[oracle@sandbox ~]$cd /u01/sp12/bin
[oracle@sandbox bin]$ nohup /u01/sp12/bin/sp_cop -usp12 &
[1] 2066
[oracle@sandbox bin]$ nohup: ignoring input and appending output to `nohup.out'

[oracle@sandbox bin]$ 

As result we have two SharePlex instances running on the same host and talking to each other. Now we can create a sample replication. In the database schema “splex” created by “ora_setup” utility we have DEMO_SRC and DEMO_DST tables. SharePlex is using those tables for a demo replication. We can use them too and see how it works in our case. We can either modify a default pre-created sample configuration “ORA_config” or we can create a new one. I’ve created a new config “sample” on my source SharePlex and activated it:

sp_ctrl (splexhost:2100)> list config

File   Name                                         State       Datasource
--------------------------------------------------  ----------  ---------------
ORA_config                                          Inactive    o.SOURCE_SID
Last Modified At: 17-May-16 11:17    Size: 151

sp_ctrl (splexhost:2100)> create config sample

The command opens default editor and you can write your configuration.
Here is what I put to my “sample” config.


#source tables      target tables           routing map

splex.demo_src      splex.demo_dest             splexstor@o.orcl

Now we can activate config.

sp_ctrl (splexhost:2100)> activate config sample

sp_ctrl (splexhost:2100)> list config

File   Name                                         State       Datasource
--------------------------------------------------  ----------  ---------------
ORA_config                                          Inactive    o.SOURCE_SID
Last Modified At: 17-May-16 11:17    Size: 151

sample                                              Active      o.test
Last Modified At: 17-May-16 11:30    Size: 134     Internal Name: .conf.1

sp_ctrl (splexhost:2100)>

Now we can see all the processes running :

On the source:

sp_ctrl (splexhost:2100)> lstatus

Detailed Status for splexhost
Process          State                             PID     Running   Since
---------------  ------------------------------  --------  --------------------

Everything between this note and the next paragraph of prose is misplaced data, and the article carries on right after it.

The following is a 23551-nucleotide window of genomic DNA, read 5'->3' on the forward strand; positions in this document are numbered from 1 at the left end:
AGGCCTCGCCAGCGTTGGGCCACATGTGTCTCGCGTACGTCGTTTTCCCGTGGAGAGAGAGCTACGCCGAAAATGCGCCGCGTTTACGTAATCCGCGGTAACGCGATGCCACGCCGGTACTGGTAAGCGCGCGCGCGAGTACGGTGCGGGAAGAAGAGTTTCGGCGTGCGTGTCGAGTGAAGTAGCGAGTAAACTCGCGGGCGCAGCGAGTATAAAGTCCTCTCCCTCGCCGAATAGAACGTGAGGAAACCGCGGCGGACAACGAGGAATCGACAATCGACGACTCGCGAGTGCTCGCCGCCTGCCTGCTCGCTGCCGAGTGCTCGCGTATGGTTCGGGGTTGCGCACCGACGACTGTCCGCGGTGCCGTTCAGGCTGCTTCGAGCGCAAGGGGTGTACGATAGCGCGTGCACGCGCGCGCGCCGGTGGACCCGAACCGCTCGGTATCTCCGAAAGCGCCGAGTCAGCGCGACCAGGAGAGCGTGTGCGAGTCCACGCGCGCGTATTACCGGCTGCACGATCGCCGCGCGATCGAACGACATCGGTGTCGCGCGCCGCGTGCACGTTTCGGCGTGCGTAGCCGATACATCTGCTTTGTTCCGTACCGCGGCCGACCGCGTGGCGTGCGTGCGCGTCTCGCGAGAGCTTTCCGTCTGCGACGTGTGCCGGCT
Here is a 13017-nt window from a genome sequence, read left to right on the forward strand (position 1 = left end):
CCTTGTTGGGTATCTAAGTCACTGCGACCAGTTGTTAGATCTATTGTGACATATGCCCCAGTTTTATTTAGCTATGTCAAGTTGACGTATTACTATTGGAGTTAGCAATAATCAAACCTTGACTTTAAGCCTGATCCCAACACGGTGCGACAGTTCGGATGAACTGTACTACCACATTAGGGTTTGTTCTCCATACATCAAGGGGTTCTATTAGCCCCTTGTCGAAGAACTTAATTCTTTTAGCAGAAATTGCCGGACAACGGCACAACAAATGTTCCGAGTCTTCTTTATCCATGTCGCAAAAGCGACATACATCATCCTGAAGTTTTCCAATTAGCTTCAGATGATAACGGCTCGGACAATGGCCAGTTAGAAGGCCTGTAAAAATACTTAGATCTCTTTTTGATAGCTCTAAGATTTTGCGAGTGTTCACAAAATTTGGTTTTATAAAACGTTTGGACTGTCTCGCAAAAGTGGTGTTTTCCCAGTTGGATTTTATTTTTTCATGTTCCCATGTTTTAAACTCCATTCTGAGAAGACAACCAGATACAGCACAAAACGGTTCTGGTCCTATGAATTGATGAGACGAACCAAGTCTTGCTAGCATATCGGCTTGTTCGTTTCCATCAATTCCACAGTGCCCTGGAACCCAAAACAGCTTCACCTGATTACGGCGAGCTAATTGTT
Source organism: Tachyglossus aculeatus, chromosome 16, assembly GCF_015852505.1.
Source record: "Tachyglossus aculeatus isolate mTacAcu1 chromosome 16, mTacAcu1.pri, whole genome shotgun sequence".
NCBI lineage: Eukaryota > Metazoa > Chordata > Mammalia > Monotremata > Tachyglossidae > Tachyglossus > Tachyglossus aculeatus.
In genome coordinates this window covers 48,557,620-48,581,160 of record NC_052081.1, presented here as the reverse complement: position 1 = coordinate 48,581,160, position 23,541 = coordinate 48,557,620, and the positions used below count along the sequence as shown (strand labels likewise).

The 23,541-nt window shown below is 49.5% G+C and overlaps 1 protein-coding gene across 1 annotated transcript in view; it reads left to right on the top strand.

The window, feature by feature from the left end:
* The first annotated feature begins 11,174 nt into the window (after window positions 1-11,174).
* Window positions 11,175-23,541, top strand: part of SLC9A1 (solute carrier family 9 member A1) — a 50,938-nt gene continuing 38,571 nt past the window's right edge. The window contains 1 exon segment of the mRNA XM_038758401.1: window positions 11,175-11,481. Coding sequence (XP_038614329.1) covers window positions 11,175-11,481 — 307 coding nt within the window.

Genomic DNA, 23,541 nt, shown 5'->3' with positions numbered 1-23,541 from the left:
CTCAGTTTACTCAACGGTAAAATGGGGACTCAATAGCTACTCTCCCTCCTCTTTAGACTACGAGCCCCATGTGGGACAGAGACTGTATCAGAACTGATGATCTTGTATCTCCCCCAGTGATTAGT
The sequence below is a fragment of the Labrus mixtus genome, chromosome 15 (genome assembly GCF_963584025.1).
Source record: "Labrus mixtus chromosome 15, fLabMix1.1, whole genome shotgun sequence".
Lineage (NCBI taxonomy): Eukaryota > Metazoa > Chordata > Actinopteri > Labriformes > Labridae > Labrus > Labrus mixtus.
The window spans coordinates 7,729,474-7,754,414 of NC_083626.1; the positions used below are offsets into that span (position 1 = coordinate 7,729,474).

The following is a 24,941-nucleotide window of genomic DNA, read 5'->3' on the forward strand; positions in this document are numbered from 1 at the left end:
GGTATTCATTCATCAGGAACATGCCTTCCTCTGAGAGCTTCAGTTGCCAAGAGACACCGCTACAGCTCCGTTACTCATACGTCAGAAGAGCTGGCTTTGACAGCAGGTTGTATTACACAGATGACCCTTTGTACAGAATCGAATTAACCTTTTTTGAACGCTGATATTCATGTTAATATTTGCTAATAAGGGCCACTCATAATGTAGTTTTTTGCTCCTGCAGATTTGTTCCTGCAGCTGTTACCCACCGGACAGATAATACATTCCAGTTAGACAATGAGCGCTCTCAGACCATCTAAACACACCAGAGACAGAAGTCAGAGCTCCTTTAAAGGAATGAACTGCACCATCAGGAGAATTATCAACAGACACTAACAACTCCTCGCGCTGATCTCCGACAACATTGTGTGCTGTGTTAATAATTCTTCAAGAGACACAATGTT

Cop              Running                             2023  17-May-16 11:24:39
Capture          Running                             2250  17-May-16 11:30:53
  Data/Host:   o.test
Read             Running                             2279  17-May-16 11:30:53
  Data/Host:   o.test
Export           Running                             2304  17-May-16 11:30:56
  Data/Host:   splexstor
  Queue Name:  splexhost
Cmd & Ctrl       Running                             2581  17-May-16 11:40:39
  Data/Host:   splexhost

On the target:

sp_ctrl (splexstor:2100)> lstatus

Detailed Status for splexstor
Process          State                             PID     Running   Since
---------------  ------------------------------  --------  --------------------
Cop              Running                             2066  17-May-16 11:26:23
Import           Running                             2305  17-May-16 11:30:56
  Data/Host:   splexhost
  Queue Name:  splexhost
Post             Running                             2306  17-May-16 11:30:56
  Data/Host:   o.test-o.orcl
  Queue Name:  splexhost
Cmd & Ctrl       Running                             2533  17-May-16 11:38:18
  Data/Host:   splexstor

Let’s insert a row on the source :

test>  insert into splex.demo_src values ('JIM', '8001 Irvine Center Drive', '949-754-8000');

1 row created.

test> commit;

Commit complete.


And we can see the row was successfully replicated to target:

orcl> select * from splex.demo_dest;

NAME							     ADDRESS							  PHONE#
------------------------------------------------------------ ------------------------------------------------------------ ------------
JIM							     8001 Irvine Center Drive					  949-754-8000


As you can see, we were able to use one box to replicate data between two different databases, using two different SharePlex installations. The idea was simple and clear from the start, but I couldn’t find enough information in the installation guide for the SP_SYS_HOST_NAME parameter except documentation about configuring it for cluster installation. The parameter was documented in the reference section of documentation, though in reality it was not.
It could be even better if we could place the parameter inside, and not think about setting variables, but unfortunately setting the parameter in the “paramdb” didn’t work for me. Even having the parameter, you still need to setup your environment variable SP_SYS_HOST_NAME=your_host_name for non default hostname. I hope the article may help somebody save a bit of time.

Categories: DBA Blogs

Understanding The Database Options – AutoClose

Fri, 2016-05-20 14:03

In this blog post we’ll cover how AutoClose works, and why it’s recommended to disable this property.